So, Great-Great-Great-Great-Grandma Elizabeth Mary (Garber) Staggers — born circa 1843 in Washington County, Pennsylvania, died 15 April 1904 in Kilbuck Township, Allegheny County, Pennsylvania, daughter of Jacob Garber and Elizabeth McGinnis, wife of William Staggers — you are no longer just a question mark. As a friend said to me about this search, "Gone but not forgotten ... finally."[34]

If you would like to know more about Dixmont State Hospital, I recommend two outstanding sources:

(1) The Dixmont State Hospital: A Historical Documentary researched by Kate Guerriero and sponsored by The Senator John Heinz Pittsburgh Regional History Center and The Ben Avon Area Historical Association

(2) Dixmont State Hospital (Images of America) by Mark Berton

Also see www.DixmontStateHospital.com for photos and history.


[1] "Mortuary Record," 15 April 1904; page 146, number 2552, Record Group 23, Series # 23.445; Dixmont State Hospital; Pennsylvania State Archives, Harrisburg, Pennsylvania. Elizabeth Staggers entry.

[2] Dixmont State Hospital Cemetery (Kilbuck Township, Allegheny County, Pennsylvania), memorial at entrance; personally read by Candice Buchanan, 13 June 2013.

[3] 1870 U.S. census, Jackson Township, Greene County, Pennsylvania, population schedule, Rogersville post office, page 260 (stamped)/2 (written), dwelling 17, family 17, William Staggers household; digital images, Ancestry.com (http://www.ancestry.com : accessed 4 June 2013); National Archives microfilm publication M593, roll 1348. 1880 U.S. census, Jackson Township, Greene County, Pennsylvania, population schedule, enumeration district (ED) 74, page 232D (stamped)/4 (written), dwelling 38, family 40, Wm. Staggers household; digital images, Ancestry.com (http://www.ancestry.com : accessed 11 November 2012); National Archives microfilm publication T9, roll 1133.

[4] Staggers Cemetery (Jackson Township, Greene County, Pennsylvania), Marion Staggers tombstone; personally read by Candice Buchanan, 17 August 2002, "Marion, / Son of William & / Elizabeth Staggers. / Died / March 17, 1863.

[5] (1) Greene County, Pennsylvania, Deed Book, 106: 373, Grantor: William Staggers and Elizabeth Mary his wife of Jackson Township, Greene County, Pennsylvania; Grantee: Abraham Staggers of Jackson Township, Greene County, Pennsylvania; Date of instrument: 22 September 1862, Deed recorded: 30 October 1900; Office of the Register & Recorder, Courthouse, Waynesburg. (2) Greene County, Pennsylvania, Deed Book, 106: 377, Grantor: William Staggers and Elizabeth M. his wife of Jackson Township, Greene County, Pennsylvania; Grantee: Abraham Staggers of Jackson Township, Greene County, Pennsylvania; Date of instrument: 20 November 1863, Deed recorded: 30 October 1900; Office of the Register & Recorder, Courthouse, Waynesburg. (3) Greene County, Pennsylvania, Deed Book, 190: 206, Grantor: William Staggers and Elizabeth Mary his wife of Jackson Township, Greene County, Pennsylvania; Grantee: Thomas Staggers of Jackson Township, Greene County, Pennsylvania; Date of instrument: 20 November 1863, Deed recorded: 15 January 1908; Office of the Register & Recorder, Courthouse, Waynesburg. (4) Greene County, Pennsylvania, Deed Book, 190: 208, Grantor: William Staggers and Elizabeth M. his wife of Jackson Township, Greene County, Pennsylvania; Grantee: Thomas Staggers of Jackson Township, Greene County, Pennsylvania; Date of instrument: 20 November 1863, Deed recorded: 15 January 1908; Office of the Register & Recorder, Courthouse, Waynesburg.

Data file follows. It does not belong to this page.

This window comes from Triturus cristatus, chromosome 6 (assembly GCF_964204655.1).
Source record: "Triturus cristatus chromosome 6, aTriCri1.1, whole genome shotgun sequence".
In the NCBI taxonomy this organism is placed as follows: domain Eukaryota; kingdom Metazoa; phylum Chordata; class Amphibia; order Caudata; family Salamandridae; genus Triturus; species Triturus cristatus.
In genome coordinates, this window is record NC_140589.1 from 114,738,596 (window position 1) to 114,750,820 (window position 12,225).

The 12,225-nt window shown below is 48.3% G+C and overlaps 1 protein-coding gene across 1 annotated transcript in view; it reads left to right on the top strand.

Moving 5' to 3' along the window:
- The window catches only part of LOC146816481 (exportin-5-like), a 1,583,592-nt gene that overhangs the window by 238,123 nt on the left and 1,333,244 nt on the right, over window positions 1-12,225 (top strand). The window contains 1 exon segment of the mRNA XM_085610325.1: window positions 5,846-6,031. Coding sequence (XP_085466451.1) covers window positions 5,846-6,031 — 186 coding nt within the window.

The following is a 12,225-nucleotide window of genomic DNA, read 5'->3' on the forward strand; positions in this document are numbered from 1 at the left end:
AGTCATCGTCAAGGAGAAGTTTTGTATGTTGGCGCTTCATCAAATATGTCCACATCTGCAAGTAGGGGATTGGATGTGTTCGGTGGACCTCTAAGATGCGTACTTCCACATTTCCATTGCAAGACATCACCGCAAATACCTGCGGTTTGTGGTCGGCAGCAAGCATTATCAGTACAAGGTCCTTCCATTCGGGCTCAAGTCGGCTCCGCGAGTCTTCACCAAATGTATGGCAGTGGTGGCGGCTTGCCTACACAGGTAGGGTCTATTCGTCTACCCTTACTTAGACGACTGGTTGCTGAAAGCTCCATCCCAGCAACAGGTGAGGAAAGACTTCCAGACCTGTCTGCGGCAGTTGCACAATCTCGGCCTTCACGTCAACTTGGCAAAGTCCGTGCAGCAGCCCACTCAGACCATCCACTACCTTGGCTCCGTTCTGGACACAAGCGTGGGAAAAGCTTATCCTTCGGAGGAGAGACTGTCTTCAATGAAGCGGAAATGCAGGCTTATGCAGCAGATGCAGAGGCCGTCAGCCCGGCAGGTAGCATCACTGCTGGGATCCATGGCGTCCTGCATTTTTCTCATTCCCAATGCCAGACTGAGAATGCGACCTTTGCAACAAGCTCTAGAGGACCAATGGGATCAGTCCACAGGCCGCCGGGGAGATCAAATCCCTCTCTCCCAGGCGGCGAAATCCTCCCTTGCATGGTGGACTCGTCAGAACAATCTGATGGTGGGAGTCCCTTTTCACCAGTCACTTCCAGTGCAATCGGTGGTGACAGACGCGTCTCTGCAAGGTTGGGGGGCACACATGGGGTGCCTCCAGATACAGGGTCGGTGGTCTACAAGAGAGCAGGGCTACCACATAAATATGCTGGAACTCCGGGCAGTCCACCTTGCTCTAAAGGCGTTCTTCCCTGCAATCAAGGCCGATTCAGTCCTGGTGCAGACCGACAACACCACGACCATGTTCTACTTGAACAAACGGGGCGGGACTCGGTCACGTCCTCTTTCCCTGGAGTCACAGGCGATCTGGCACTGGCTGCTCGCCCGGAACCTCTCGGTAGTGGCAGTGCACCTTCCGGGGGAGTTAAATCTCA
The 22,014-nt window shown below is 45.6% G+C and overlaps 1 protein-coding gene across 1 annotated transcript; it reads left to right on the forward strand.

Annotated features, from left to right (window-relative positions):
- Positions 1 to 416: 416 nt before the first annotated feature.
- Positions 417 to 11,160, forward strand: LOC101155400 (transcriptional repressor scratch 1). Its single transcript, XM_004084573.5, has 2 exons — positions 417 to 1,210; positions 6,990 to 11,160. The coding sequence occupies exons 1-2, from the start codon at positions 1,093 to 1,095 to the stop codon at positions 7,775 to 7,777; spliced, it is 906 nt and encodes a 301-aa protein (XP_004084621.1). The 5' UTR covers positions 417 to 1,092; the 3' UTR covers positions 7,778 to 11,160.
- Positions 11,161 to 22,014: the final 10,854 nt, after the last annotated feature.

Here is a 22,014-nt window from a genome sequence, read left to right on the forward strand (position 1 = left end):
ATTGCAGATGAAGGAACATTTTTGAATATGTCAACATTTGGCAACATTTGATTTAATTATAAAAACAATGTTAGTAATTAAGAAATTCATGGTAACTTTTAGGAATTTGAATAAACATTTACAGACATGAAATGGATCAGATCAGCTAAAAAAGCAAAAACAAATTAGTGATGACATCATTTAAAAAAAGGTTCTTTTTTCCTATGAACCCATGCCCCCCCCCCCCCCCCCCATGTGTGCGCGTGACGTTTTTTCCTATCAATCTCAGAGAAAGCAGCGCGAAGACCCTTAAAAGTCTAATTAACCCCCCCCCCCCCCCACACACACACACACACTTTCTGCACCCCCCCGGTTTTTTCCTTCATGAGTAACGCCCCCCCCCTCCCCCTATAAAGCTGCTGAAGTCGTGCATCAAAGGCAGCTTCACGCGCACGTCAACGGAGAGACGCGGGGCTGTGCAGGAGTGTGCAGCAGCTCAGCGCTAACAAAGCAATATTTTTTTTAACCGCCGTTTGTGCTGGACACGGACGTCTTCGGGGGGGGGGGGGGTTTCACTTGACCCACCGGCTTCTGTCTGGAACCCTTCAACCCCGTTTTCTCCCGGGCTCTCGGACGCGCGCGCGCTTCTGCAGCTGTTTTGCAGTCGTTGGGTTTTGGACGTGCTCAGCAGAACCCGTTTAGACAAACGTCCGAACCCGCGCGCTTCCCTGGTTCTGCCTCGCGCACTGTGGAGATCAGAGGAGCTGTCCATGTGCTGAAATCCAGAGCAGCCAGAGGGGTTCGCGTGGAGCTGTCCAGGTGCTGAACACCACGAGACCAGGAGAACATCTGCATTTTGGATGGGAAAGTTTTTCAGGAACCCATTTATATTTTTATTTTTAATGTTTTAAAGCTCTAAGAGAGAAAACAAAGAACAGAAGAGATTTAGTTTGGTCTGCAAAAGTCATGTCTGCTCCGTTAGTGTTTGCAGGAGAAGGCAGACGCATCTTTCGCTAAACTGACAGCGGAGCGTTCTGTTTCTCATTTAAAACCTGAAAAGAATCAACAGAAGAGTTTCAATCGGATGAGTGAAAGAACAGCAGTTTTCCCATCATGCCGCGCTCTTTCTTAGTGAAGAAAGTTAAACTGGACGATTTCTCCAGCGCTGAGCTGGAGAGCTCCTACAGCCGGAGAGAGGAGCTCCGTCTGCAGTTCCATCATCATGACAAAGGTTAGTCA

[6] William Staggers obituary, Waynesburg Republican, Waynesburg, Pennsylvania, 8 September 1892, page 1, column 8.

[7] Greene County, Pennsylvania, Will Book, 6: 560, estate file no. 4051, William Staggers Estate (intestate); Office of the Register & Recorder, Courthouse, Waynesburg. Greene County, Pennsylvania, Orphans Court Docket Book 15: 187, no. 29, William Staggers estate (intestate), Sale of real estate, October 1892 term; County Clerk's Office, Courthouse, Waynesburg.

[8] Staggers Cemetery (Jackson Township, Greene County, Pennsylvania), William Staggers tombstone; personally read by Candice Buchanan, 17 August 2002.

[9] "A Young Lady Attempts Suicide" article, Waynesburg Republican, Waynesburg, Pennsylvania, 24 July 1890, page 1, column 8.

[10] 1870 U.S. census, Jackson Township, Greene County, Pennsylvania, population schedule, Rogersville post office, page 260 (stamped)/2 (written), dwelling 17, family 17, William Staggers household. 1880 U.S. census, Jackson Township, Greene County, Pennsylvania, population schedule, enumeration district (ED) 74, page 232D (stamped)/4 (written), dwelling 38, family 40, Wm. Staggers household.

[11] 1870 U.S. census, Jackson Township, Greene County, Pennsylvania, population schedule, Rogersville post office, page 260 (stamped)/2 (written), dwelling 17, family 17, William Staggers household.